Are VMware VSAN, VVOLs and EVO:RAIL Software-Defined Storage and does it really matter?

Most IT vendors like to jump on the “latest bandwagon” to showcase their solutions, they then use key IT buzzwords to highlight their product as being cutting-edge. One of the most prevalent in today’s technology world is Software-Defined, but there is significant ambiguity with regard to exactly what it means. So what is my definition of a Software-Defined solution? You purchase software and hardware independently, more often than not from different vendors, and most importantly you can change the hardware without incurring additional licence fees – examples include VMware vSphere, Veeam Backup and Replication, and CommVault Simpana. So what is my definition of a non-Software-Defined solution? You purchase a hardware appliance that combines software and hardware into a single solution (you cannot move the Continue reading

VMware VVOLs on NetApp FAS is now available to deploy

More information on VVOLs is being released every week and it is only now that we are getting a chance to play with the full release code that we are able to dig into the detail of how it works. Let’s start off by exploring the benefits of VVOLs that are likely to make it game changing technology: Granular Control of VMs Enable VM granular storage operations on individual virtual disks for the first time including control of the following capabilities: Auto Grow Compression De-duplication Disk Types: SATA, FCAL, SAS, SSD Flash Accelerated High Availability Maximum Throughput: IOPS & MBs Replication Protocol: NFS, iSCSI, FC,FCoE Enhanced Efficiency and Performance Off-load VM snapshots, clones and moves to the array Automatically optimise I/O paths for all Continue reading

A deeper look into NetApp’s support for VMware Virtual Volumes

Virtual Volumes is the flagship feature of vSphere 6.0 as they enable VM granular storage management and NetApp FAS running Clustered Data ONTAP 8.3 is one of the first platforms to support the technology. Today storage administrators have to explain to the VM administrators how to identify which datastores to use for each class of VM, which is typically achieved using a combination of documentation and datastore naming conventions – however, consistency and compliance are difficult to achieve. Virtual Volumes changes this by enabling the storage administrator to provide vCenter with detailed information on the capabilities of each datastore. VM Storage Policies, whilst they existed in previous versions of vSphere were not sophisticated enough to query the actual storage for its capabilities, the Continue reading

What’s next for Storage in 2015?

The storage market has changed significantly over the last few years, whereas 5 years ago the industry was dominated by six players (EMC, NetApp, HDS, HP, IBM and Dell) supplying solutions using only HDDs, today solutions are designed using a hybrid of SSDs and HDDs, and there is far more choice with a number of start-ups entering the market (i.e. Pure, Nimble, Tintri and Tegile). What is clear to me is that the days of storage arrays being mysterious, complex and therefore expensive to deploy and maintain are over – customers want simplicity so that a dedicated storage expert is not required. Gartner wrote an interesting article on the subject which is available at Predicts 2015: Midmarket CIOs Must Shed IT Debt to Invest Continue reading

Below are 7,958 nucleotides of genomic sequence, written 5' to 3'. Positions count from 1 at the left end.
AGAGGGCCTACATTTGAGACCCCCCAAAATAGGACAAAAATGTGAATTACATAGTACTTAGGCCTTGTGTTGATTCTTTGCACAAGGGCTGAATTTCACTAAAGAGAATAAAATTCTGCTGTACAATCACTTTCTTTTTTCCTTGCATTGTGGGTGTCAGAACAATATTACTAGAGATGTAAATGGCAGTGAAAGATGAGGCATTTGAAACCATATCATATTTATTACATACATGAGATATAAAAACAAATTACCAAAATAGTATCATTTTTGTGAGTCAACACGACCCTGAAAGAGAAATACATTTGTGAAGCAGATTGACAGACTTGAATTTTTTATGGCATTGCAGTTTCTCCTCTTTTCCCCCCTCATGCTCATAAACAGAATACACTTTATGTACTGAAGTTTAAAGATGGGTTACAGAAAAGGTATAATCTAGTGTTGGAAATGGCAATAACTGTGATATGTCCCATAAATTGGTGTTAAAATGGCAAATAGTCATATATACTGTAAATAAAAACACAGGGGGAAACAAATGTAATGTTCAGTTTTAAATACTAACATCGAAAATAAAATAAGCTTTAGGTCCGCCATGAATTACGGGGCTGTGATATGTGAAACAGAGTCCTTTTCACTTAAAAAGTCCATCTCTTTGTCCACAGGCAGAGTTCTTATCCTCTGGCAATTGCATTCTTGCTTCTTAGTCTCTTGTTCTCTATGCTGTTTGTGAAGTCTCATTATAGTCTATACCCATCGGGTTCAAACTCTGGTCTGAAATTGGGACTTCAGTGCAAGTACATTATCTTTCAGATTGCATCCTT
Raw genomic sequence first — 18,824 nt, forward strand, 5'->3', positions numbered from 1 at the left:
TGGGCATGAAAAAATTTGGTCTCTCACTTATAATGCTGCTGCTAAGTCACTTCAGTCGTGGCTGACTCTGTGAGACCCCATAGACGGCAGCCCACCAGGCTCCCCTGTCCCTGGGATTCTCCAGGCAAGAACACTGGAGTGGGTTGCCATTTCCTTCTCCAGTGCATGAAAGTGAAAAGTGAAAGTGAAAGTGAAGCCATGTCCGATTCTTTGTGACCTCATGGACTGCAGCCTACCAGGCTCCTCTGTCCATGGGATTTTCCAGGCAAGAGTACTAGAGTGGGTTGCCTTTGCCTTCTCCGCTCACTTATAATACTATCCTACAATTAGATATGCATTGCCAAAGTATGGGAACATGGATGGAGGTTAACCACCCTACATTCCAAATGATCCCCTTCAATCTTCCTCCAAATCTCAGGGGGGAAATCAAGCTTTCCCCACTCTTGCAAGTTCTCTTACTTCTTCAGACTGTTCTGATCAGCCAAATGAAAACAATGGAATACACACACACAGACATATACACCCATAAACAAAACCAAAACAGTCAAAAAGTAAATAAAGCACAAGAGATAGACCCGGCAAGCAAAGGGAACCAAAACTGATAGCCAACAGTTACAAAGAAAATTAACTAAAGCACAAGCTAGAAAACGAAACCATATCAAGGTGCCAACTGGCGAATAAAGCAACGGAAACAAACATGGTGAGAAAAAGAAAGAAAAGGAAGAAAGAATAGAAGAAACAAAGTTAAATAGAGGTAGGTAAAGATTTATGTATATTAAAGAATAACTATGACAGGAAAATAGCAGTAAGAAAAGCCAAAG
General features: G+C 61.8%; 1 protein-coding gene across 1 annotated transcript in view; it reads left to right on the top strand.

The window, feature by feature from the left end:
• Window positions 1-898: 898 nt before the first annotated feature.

What’s new in NetApp Clustered Data ONTAP 8.3?

As we move into the world of Software-Defined Storage it “sticks out like a sore thumb” when an array vendor only makes new software releases available on their next generation hardware. The problem with this is that even if you purchase at the very beginning of the life cycle of a product, at best you will get one round of feature enhancements, after that all software development is focused on the next generation product. This often even includes support for new drive types – again they are only supported on the latest generation hardware. This problem is very evident when it comes to support for VMware Virtual Volumes – any array vendor that will be releasing new hardware next year is unlikely Continue reading

Does it really matter if NetApp FAS is not “pure” block storage?

For many years traditional storage array vendors have claimed that their platforms are superior for block storage than NetApp FAS because they do not have the overhead of a Pointer-based Architecture – let’s explore this in more detail: What do we mean by “pure” block storage? Uses a Fixed Block Architecture whereby data is always read from and written to a fixed location (i.e. each block has its own Logical Block Address) – in reality most block storage arrays provide the option to use pages (ranging from 5 MB to 1 GB) where the LBA is fixed within the page, but the page can be moved to facilitate tiering. The advantages of this architecture are: No performance overhead – it is Continue reading

An introduction to VMware Virtual Volumes Software-Defined Storage technology

Over the past decade VMware has changed the way IT is provisioned through the use of Virtual Machines, but if we want a truly Software-Defined Data Centre we also need to virtualise the storage and the network. For storage virtualisation VMware has introduced Virtual SAN and Virtual Volumes (expected to be available in 2015), and for network virtualisation NSX. In this, the second of a three part series, we will take a look at Virtual Volumes (VVOLs). Each new release of vSphere always delivers significant new storage related enhancements, from Storage DRS to vStorage APIs for Array Integration, VMware has consistently innovated. But one huge feature has always been missing – the ability to natively store a VMDK as an object directly on a Continue reading